The sheer weight of curing fish could cause the outer walls of a fish stage to bulge outwards, or even collapse over time. This necessitated an architectural innovation called a side span. A side span is similar in function to a buttress on a stone building and consisted of a wooden exterior brace on the side of a stage. Regarding the stages of Tilting, Fogo Island, folklorist Gerald Pocius writes,
According to Dan Greene, many stages in the past had a "side span" for support. This brace kept the side of the stage from breaking out when a large amount of salted fish was stored inside. These were essentially timbers that spanned out past the normal plane of the flooring, and braced diagonally on the wallplate to counteract any pressure. According to Dan, the typical sixty foot stage had three of these spans on each side.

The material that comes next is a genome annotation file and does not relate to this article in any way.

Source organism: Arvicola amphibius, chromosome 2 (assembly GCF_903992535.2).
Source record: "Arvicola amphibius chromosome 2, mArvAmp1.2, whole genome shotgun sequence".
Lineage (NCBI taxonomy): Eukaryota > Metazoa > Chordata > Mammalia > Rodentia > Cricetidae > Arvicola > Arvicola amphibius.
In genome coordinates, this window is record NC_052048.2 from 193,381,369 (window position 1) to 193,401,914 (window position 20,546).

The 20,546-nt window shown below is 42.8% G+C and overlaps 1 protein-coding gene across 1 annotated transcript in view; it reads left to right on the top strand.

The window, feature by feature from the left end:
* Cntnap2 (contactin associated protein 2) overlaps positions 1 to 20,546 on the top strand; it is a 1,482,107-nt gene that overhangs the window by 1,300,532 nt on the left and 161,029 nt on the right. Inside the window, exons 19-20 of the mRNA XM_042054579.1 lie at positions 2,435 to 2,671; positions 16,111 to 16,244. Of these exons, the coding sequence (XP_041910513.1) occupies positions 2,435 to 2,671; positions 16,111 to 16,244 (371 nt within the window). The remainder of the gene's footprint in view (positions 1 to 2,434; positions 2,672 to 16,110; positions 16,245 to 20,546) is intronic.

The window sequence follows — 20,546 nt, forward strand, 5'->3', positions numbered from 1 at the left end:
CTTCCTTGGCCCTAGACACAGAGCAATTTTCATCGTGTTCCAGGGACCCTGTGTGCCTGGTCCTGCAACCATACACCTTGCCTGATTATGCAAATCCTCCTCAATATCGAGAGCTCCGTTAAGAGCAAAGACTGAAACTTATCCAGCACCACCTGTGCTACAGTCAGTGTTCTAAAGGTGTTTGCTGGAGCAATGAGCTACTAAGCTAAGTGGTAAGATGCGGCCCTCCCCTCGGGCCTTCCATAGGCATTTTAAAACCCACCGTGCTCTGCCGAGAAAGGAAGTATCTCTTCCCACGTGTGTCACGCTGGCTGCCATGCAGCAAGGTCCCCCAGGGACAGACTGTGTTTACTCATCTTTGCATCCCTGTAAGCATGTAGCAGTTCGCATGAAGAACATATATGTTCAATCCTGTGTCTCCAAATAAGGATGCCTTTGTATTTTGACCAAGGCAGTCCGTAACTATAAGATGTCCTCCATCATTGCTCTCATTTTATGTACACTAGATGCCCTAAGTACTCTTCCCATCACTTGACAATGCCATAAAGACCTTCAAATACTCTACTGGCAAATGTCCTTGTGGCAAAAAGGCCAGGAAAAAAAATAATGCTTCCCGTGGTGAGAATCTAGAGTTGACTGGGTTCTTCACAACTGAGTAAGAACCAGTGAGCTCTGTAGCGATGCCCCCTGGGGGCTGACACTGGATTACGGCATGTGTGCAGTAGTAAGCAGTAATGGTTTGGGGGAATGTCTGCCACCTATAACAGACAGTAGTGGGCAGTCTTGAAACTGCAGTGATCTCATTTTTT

Above is a Tilting example, showing the side span on the Michael Greene Stage (photo credit: Heritage NL).
For more on side spans, read the full article in our November 2020 "Heritage Update" newsletter.